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'God's Gym' is a challenging workout

God’s Gym, By John Edgar Wideman, Houghton Mifflin, 175 pp, $23

Reading ''God's Gym," John Edgar Wideman's newest book of short stories, I felt as though I were gate crashing an after-hours jam session, one in which the musicians are not playing for an audience but showing off for one another or, still later in the night, playing just for themselves. Like the best jazz improvisers, Wideman is capable of explosive solos, fiery and soaring. And as with the worst of them -- those who stray from the form of the song with no other structure in mind to replace it -- his riffs can also be tangled, tortured diversions that never find their way home.

The book begins with its most powerful story. ''Weight" is an anguished and lyrical tribute to Wideman's late mother, a woman who ''believes in a god whose goodness would not permit him to inflict more troubles than a person can handle. A god of mercy and salvation. A sweaty, bleeding god presiding over a fitness class in which his chosen few punish their muscles." This piece does more than sketch the life and heart of this woman in bold, gorgeous strokes. It also paints in big block letters the conundrum that Wideman, the son and the writer, is trying to solve, that of ''saying aloud terrible words with no power over us as long as we don't speak them."

With the exception of ''Sharing," an odd vignette told in the strangled voice of a white suburban woman, all the stories appear to contain elements of Wideman's own story. Raised by working-class parents who were determined to provide their children with an education that would pave the path out of Homewood (one of Pittsburgh's black ghettos), Wideman moved to a more affluent, predominantly white suburb when he was 10. There he began his career as an academic and basketball star, and established his status as one of the few blacks in his school and neighborhood.

That qualifier, ''one of the few," followed him as he went to the University of Pennsylvania on an academic scholarship, to Oxford University as a Rhodes scholar, and into the world of academia as a writer and scholar. And the dilemma of being a black person accepted into these allegedly colorblind institutions, of being the one ''whose race disappears. Who's the one who belonged to a race in the first place," serves as one of the major themes of this collection. ''Hunters" begins with the imagined rape and murder of a young black couple, then evolves into a melancholy remembrance of a college girlfriend, one of the few black women in the same Ivy League institution, who also dreamed of transcending race.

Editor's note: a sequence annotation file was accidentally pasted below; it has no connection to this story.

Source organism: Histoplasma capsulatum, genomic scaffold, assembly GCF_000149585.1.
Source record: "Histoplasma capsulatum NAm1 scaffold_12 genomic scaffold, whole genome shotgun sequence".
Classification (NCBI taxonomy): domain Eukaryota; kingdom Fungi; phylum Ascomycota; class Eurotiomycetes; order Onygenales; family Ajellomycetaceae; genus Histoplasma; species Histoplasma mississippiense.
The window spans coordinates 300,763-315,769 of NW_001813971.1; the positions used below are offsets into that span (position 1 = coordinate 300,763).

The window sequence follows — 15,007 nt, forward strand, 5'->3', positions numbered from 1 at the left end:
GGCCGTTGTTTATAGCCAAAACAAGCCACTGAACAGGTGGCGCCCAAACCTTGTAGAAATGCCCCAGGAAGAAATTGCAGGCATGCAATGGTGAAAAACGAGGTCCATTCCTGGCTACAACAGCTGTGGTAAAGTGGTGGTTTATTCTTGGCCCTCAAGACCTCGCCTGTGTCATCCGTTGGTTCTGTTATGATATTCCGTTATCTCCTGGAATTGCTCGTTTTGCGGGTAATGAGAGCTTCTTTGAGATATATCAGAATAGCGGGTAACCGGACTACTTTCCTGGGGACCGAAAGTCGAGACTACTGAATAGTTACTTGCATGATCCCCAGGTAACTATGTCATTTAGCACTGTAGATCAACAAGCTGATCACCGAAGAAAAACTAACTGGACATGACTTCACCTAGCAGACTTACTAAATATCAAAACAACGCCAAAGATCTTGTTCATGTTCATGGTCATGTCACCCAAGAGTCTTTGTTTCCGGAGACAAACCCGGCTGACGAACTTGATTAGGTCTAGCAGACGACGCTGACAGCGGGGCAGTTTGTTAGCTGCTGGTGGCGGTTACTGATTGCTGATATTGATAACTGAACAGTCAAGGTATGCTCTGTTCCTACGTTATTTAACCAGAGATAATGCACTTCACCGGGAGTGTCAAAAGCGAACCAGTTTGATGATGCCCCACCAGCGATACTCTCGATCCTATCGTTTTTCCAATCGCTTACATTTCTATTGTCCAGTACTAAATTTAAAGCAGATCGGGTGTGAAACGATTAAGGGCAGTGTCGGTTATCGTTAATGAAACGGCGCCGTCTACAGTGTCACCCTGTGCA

''Who Invented the Jump Shot" starts in an academic seminar, then journeys back to 1927, when an exhibition game played by the Harlem Globetrotters in a rural Midwestern town indirectly leads to the lynching of the town's only black citizen. ''Fanon" chronicles the dissolution of a relationship between a white woman and a black man, a scholar who spends years laboring over a biography of psychiatrist, revolutionary, and ''Black Skin, White Masks" author Frantz Fanon. In ''What We Cannot Speak About We Must Pass Over in Silence," the 57-year-old protagonist reflects on his short-lived affair with an Asian-American paralegal who is young enough to be his daughter, a woman who helps locate the imprisoned son of a recently deceased friend. All of these stories are fueled by the struggle between embracing difference -- in race, in class, in age -- and being destroyed by it. Wideman's characters demand to be seen in a way that won't also render them invisible to themselves.

Besides ''Weight," the most moving stories -- or at least those that made the effort of following Wideman through all of his digressions, his sometimes needlessly tricky navigation through time and perspectives, most worthwhile for me -- are ''The Silence of Thelonious Monk" and ''Are Dreams Faster Than the Speed of Light." The former, a rumination on silence as absence and silence as expression, contains some of the most straightforward and beautiful prose in the collection, and its evocation of the music, gait, and speech of the jazz musician is uncannily accurate.

In the latter, an unnamed man recently diagnosed with a terminal illness decides that he must kill his demented father, Edgar Wideman, before dying himself, only to find himself tenderly, frantically trying to save his father when his death seems imminent. This story encapsulates all that is both annoying and compelling in Wideman's writing. He exasperatingly insists on inserting his authorial presence, on explicitly reminding us that this is his voice he's struggling to find, his story to tell however he pleases. Beautiful, lyrical passages are almost undone by bursts of free association -- riffs on words and images that seem to serve little purpose but to show us what he can do.

But these are not limitations in Wideman's skill as a writer; he is a craftsman in complete control of his material. They are choices. John Edgar Wideman challenges readers to pay attention, to listen hard. I ranted and whined at many points in the journey, but it's one I'm glad I made.

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